Another reason for increasing temperatures in the Philly area over the last 150 years is urbanization, with the development of more heat-trapping surfaces over time. 

“You have the buildings, the asphalt, the concrete — all of that kind of traps in the heat and re-radiates it back down to the surface in an urban environment,” Casey said.

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Record low snowfall

Philadelphia is on track to end the year with just .3 inches of snowfall — the city’s lowest amount on record.

“Snow forecasting, it’s extremely complicated. It takes in many, many variables. But at the end of the day, …  you basically need moisture and cold air,” Casey said. “And we’re just not seeing the cold air.”

Winter is the fastest-warming season in the Philly region, according to an analysis by Climate Central. Long term weather data shows that the number of days each winter that top 50° F in Philly has been trending up in recent decades.

As of December 26, the city has not gotten what Casey calls “measurable” snowfall — or more than .1 inches — in over 320 days. That’s the city’s third longest streak on record.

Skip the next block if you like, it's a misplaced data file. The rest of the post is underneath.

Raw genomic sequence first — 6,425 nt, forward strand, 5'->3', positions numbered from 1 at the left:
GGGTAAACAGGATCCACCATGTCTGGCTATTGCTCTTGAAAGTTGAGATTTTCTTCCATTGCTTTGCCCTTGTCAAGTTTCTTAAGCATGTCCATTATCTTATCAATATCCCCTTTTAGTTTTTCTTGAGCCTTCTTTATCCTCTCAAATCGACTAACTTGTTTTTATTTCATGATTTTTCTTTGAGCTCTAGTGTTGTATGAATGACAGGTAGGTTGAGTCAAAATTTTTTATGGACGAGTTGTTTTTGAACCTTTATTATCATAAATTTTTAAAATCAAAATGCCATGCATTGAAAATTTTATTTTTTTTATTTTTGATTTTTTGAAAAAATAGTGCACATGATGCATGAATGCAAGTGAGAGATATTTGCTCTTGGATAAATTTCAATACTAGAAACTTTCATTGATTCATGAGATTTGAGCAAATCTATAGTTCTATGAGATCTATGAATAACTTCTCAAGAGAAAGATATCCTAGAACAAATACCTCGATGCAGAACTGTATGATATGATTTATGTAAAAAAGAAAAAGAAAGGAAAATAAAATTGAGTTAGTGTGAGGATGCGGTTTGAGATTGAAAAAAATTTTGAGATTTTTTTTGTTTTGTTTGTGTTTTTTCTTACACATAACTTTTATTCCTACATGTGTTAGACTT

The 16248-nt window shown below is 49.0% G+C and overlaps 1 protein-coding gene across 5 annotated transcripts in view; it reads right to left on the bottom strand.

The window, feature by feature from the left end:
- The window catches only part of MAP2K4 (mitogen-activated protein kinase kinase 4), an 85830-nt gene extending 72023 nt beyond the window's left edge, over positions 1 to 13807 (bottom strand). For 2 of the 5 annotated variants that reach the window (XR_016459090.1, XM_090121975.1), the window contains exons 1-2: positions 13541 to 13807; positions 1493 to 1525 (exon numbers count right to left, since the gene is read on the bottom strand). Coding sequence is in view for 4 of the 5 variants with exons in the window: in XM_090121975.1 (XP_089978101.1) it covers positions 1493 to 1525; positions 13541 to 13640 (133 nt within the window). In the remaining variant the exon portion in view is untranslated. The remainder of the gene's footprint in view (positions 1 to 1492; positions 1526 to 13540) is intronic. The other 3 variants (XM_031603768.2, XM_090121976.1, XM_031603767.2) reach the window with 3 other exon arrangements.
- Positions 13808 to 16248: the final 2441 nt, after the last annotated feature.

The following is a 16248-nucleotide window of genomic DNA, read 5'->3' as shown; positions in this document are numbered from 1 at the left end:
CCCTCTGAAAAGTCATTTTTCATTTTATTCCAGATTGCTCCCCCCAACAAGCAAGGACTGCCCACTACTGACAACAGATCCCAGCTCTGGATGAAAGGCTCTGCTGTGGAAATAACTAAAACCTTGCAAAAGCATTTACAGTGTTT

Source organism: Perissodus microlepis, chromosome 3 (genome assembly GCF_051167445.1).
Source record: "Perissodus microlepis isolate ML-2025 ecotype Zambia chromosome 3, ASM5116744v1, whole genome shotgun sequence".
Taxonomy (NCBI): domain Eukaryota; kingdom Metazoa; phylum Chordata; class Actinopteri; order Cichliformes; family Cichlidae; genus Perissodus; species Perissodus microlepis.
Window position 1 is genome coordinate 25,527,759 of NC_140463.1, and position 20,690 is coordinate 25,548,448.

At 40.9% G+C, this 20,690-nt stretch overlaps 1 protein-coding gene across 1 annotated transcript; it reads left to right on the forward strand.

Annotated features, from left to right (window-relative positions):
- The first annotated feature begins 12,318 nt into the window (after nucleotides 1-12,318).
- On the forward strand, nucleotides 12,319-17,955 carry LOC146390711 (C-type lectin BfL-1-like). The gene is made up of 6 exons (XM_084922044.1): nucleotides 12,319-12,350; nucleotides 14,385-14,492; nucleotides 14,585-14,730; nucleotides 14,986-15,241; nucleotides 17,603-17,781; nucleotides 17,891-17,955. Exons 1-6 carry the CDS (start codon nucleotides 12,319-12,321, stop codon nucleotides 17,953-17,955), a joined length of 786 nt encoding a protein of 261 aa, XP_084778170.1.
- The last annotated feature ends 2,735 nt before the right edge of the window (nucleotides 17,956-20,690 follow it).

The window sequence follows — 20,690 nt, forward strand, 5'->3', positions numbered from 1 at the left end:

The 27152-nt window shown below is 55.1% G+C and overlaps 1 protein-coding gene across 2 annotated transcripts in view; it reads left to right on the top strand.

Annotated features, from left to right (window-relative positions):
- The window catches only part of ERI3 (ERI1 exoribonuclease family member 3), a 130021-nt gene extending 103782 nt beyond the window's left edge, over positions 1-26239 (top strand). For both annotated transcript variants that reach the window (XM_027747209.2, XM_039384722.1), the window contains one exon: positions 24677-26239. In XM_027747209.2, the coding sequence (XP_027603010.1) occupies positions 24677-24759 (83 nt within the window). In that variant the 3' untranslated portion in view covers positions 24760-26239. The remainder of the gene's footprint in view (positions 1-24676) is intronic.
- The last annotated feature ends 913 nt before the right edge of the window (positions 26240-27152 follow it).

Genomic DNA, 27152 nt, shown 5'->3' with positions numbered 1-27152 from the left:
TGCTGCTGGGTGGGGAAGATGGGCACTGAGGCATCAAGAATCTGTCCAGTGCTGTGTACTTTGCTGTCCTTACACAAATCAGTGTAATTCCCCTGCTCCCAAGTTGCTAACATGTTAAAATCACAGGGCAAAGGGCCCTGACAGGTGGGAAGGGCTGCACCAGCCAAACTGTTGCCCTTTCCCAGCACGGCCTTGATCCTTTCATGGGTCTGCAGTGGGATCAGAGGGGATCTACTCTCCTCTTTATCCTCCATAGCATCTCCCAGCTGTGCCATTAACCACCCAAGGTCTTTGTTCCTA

The Philly region had an opportunity for snow earlier this month, when a storm moved across the Northeastern U.S., said Gregory Jenkins, a professor of meteorology & atmospheric science at Penn State University. But the storm dumped rain, rather than snow. At least two people were killed when their vehicles were submerged in water. 

“This is not typical, in my opinion, that we should be seeing those kinds of rain events, flooding events in December,” Jenkins said. “Normally, I would have expected someone to get snow out of that last system. The fact is, it was really too warm to support snow, pretty much anywhere.”

One reason for this is recent weather patterns, which have failed to bring much cold air from the Arctic down to the Philly region, Jenkins said.

“From a weather perspective, [warm air from] the south is winning  … but in the background, we still have the fact that the overall planet is warming from greenhouse gasses,” he said.